'I remember thinking I should probably read something, just as in a bar you should probably drink something. I wanted to be a scientist when I grew up, but that day I needed something stronger. I was so desperate I found myself in the poetry section. '
'As pilgrims we were captivated by the landscape as it changed around us, concerned with basic facts of where we would eat and sleep, and charged with the encounters and conversations that shaped each day. I had no desire for a fictional world.'
'To my parents’ credit (or detriment), they never censored anything. I loved Lois Duncan, who wrote about murderers, serial killers, witches. I loved Chuck Palahniuk’s earliest novels: Fight Club, Survivor, Invisible Monsters. I loved American Psycho. '
'I often invite creative writing students to write an observation during class exercises. Why do I ask them to do it? Hadn’t I, at the age of fourteen, sworn off dutiful recording? What happened, between then and now?... I read Anna Karenina.'
'I remember the thrill of excitement that went through me. Here was my favourite TV programme in book form! It was like a dream come true. I wanted both books, but opted for the non-Dalek one because it had a multi-tentacled creature on the cover. '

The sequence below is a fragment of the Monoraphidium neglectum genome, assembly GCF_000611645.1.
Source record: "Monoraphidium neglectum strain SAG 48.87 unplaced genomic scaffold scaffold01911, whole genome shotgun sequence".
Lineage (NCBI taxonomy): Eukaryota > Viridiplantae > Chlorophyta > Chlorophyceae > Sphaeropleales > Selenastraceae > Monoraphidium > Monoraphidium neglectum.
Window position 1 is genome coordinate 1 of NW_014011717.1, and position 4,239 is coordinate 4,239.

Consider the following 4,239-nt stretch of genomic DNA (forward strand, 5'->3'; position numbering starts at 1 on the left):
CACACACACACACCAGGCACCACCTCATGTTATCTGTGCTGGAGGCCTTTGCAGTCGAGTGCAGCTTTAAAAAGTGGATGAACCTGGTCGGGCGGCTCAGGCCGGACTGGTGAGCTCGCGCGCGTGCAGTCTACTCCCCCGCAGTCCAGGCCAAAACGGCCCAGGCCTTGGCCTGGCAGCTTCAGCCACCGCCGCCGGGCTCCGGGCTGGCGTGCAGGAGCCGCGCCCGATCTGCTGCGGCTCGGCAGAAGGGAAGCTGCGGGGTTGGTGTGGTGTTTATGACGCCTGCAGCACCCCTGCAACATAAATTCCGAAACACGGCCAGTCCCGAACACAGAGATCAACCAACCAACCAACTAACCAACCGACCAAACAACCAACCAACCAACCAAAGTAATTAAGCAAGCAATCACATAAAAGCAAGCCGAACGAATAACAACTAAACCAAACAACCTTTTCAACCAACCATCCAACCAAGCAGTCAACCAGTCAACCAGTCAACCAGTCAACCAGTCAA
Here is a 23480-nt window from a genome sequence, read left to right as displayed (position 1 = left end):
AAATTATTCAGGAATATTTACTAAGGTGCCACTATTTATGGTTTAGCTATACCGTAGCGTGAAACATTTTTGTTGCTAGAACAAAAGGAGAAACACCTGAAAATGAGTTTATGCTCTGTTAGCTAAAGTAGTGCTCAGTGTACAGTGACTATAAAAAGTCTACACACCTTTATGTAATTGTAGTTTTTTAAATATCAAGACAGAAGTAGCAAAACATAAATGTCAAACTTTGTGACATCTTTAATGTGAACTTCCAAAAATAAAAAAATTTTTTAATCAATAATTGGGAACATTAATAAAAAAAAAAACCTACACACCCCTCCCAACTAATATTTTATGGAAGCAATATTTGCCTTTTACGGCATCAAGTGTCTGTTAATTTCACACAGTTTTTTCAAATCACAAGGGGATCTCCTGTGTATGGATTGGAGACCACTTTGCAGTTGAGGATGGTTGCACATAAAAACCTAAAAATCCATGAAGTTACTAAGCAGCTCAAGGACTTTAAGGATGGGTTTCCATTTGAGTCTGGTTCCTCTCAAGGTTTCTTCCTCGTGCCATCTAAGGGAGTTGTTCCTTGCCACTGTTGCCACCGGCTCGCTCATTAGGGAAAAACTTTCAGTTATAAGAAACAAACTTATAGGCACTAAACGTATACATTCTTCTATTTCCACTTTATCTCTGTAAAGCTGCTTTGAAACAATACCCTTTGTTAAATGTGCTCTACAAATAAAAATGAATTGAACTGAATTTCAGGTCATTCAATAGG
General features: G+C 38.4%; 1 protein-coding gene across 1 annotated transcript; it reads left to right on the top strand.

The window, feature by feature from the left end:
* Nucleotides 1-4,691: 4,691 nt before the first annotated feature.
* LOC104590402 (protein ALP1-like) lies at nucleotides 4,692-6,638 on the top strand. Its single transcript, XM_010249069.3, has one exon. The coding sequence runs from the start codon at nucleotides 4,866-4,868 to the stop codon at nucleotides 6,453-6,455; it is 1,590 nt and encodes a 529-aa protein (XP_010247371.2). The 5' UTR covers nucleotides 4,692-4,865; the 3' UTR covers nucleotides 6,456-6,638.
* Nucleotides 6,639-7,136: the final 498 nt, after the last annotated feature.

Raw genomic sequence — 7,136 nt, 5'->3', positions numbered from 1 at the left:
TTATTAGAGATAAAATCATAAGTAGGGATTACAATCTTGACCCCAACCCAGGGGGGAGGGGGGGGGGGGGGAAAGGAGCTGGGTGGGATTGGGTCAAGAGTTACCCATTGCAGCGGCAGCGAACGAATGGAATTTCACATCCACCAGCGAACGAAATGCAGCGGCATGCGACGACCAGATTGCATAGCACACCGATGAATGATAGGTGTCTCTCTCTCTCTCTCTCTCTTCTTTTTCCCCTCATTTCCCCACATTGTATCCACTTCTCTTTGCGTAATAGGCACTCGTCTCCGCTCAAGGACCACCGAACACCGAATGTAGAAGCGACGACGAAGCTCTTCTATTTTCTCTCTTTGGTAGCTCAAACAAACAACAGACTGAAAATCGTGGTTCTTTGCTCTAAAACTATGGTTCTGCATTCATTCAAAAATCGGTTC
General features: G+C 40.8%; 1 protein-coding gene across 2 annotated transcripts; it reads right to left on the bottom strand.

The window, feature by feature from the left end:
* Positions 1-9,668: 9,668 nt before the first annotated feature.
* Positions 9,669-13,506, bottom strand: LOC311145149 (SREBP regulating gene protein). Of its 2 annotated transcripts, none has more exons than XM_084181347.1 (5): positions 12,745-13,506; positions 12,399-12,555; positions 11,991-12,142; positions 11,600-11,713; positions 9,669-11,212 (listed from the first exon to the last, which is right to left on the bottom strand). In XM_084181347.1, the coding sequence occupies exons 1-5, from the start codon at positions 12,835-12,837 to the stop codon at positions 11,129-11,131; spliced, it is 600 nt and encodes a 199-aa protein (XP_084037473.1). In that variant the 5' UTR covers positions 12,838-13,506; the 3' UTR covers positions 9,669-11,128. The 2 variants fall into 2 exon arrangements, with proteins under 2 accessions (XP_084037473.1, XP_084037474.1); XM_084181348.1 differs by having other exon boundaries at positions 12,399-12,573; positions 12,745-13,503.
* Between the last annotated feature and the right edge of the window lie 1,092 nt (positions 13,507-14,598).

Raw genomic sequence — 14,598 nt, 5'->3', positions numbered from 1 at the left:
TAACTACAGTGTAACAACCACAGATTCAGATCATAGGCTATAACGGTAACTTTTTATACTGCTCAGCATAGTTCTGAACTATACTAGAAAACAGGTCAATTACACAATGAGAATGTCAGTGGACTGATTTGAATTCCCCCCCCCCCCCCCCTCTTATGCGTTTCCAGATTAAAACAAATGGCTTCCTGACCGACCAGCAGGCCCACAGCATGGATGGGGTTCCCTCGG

'I felt swept away by Ondaatje’s prose, as if by water — and yet so often I would need to climb ashore or set the book down in order to spend time with an expression or a character’s reply because these words were too beautiful to be hurried through.'
'He slapped a silver-cover version of J. D. Salinger’s novel down in front of each one of us. ‘Read it,’ he said, ‘all lesson, for homework, and the next lesson and homework, until you’ve finished it.’ Thirty-five minutes later, the change in me had begun.'
'Freya Stark travelled widely in Luristan, Palestine, Lebanon, Iran, Syria and Iraq, and was the first Western woman to journey through that part of the Arabian peninsula which is now Yemen. But a hundred years ago? She showed me how it was done.'
'The first Iris Murdoch novel I ever read, aged about fourteen, was The Flight from the Enchanter. It was like a magnesium flame in the darkness. The bohemian, rackety world she depicted enraptured me; still more, her writing.'
'James Baldwin's books weren't just about being black or gay. They were about being human, and what has to be understood, reconciled, challenged, acquired and achieved in order for a person to retain their humanity.'